There are malign social forces other than our failures that would destroy our progress. There are the equal dangers both of reaction and radicalism. The perpetual howl of radicalism is that it is the sole voice of liberalism—that devotion to social progress is its field alone. These men would assume that all reform and human advance must come through government. They have forgotten that progress must come from the steady lift of the individual and that the measure of national idealism and progress is the quality of idealism in the individual. The most trying support of radicalism comes from the timid or dishonest minds that shrink from facing the result of radicalism itself but are devoted to defense of radicalism as proof of a liberal mind. Most theorists who denounce our individualism as a social basis seem to have a passion for ignorance of its constructive ideals.

An even greater danger is the destructive criticism of minds too weak or too partisan to harbor constructive ideas. For such, criticism is based upon the distortion of perspective or cunning misrepresentation. There is never danger from the radical himself until the structure and confidence of society has been undermined by the enthronement of destructive criticism. Destructive criticism can certainly lead to revolution unless there are those willing to withstand the malice that flows in return from refutation. It has been well said that revolution is no summer thunderstorm clearing the atmosphere. In modern society it is a tornado leaving in its path the destroyed homes of millions with their dead women and children.

There are also those who insist that the future must be a repetition of the past; that ideas are dangerous, that ideals are freaks. To find that fine balance which links the future with the past, whose vision is of men and not of tools, that possesses the courage to construct rather than to criticize—this is our need. There is no oratory so easy, no writing so trenchant and vivid as the phrasemaking of criticism and malice—there is none so difficult as inspiration to construction.

We cannot ever afford to rest at ease in the comfortable assumption that right ideas always prevail by some virtue of their own. In the long run they do. But there can be and there have been periods of centuries when the world slumped back toward darkness merely because great masses of men became impregnated with wrong ideas and wrong social philosophies. The declines of civilization have been born of wrong ideas. Most of the wars of the world, including the recent one, have been fought by the advocates of contrasting ideas of social philosophy.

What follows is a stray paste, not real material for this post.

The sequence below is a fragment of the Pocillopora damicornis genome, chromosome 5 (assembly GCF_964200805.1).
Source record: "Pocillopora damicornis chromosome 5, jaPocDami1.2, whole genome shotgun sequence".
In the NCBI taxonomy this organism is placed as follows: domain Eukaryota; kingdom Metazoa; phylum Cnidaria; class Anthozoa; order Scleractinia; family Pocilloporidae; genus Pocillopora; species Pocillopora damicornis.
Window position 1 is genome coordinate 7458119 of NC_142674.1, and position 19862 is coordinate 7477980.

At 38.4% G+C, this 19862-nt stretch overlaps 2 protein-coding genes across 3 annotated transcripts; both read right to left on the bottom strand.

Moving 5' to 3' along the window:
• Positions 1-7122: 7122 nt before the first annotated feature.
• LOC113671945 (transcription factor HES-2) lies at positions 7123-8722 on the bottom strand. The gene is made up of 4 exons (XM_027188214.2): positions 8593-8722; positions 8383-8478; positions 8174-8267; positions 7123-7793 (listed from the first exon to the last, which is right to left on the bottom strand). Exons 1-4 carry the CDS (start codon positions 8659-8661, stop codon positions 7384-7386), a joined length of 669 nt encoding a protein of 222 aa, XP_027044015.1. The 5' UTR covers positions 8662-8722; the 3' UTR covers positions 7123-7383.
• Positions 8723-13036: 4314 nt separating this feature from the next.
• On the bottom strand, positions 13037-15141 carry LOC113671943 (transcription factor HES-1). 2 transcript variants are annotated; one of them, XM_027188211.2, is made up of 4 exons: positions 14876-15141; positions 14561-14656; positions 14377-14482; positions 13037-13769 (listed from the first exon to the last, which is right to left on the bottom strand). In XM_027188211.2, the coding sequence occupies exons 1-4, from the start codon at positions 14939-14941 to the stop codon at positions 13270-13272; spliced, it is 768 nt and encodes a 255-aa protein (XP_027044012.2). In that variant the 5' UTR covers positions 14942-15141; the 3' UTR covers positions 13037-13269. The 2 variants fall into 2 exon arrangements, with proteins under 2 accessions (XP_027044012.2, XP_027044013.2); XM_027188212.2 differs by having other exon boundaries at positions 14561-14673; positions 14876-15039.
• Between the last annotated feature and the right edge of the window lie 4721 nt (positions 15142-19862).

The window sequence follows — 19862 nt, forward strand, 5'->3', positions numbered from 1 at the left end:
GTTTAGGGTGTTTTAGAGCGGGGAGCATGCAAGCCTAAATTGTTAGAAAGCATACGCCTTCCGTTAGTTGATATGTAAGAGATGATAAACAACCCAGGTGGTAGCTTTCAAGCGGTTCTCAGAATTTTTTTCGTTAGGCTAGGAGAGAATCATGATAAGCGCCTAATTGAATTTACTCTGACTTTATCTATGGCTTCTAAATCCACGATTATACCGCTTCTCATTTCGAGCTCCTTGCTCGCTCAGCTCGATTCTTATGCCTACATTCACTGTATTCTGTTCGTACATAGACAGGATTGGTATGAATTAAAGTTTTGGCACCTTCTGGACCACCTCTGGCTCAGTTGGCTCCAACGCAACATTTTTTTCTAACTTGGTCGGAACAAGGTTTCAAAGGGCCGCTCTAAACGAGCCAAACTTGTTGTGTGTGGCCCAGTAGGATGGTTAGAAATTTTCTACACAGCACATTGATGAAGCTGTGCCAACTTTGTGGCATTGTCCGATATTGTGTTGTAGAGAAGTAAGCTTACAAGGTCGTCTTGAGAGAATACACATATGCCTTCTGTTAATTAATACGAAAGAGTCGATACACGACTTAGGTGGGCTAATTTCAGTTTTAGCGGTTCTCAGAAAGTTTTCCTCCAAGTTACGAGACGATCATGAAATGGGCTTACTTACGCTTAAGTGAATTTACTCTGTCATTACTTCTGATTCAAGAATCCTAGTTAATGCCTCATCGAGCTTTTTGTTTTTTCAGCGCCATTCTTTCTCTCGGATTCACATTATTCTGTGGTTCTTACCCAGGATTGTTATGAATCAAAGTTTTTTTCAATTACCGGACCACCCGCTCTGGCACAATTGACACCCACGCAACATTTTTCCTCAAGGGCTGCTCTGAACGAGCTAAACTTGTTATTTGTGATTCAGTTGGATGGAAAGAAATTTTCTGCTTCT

The primary safeguard of American individualism is an understanding of it; of faith that it is the most precious possession of American civilization, and a willingness courageously to test every process of national life upon the touchstone of this basic social premise. Development of the human institutions and of science and of industry have been long chains of trial and error. Our public relations to them and to other phases of our national life can be advanced in no other way than by a willingness to experiment in the remedy of our social faults. The failures and unsolved problems of economic and social life can be corrected; they can be solved within our social theme and under no other system. The solution is a matter of will to find solution; of a sense of duty as well as of a sense of right and citizenship. No one who buys “bootleg” whiskey can complain of gunmen and hoodlumism.

Humanity has a long road to perfection, but we of America can make sure progress if we will preserve our individualism, if we will preserve and stimulate the initiative of our people, if we will build up our insistence and safeguards to equality of opportunity, if we will glorify service as a part of our national character. Progress will march if we hold an abiding faith in the intelligence, the initiative, the character, the courage, and the divine touch in the individual. We can safeguard these ends if we give to each individual that opportunity for which the spirit of America stands. We can make a social system as perfect as our generation merits and one that will be received in gratitude by our children.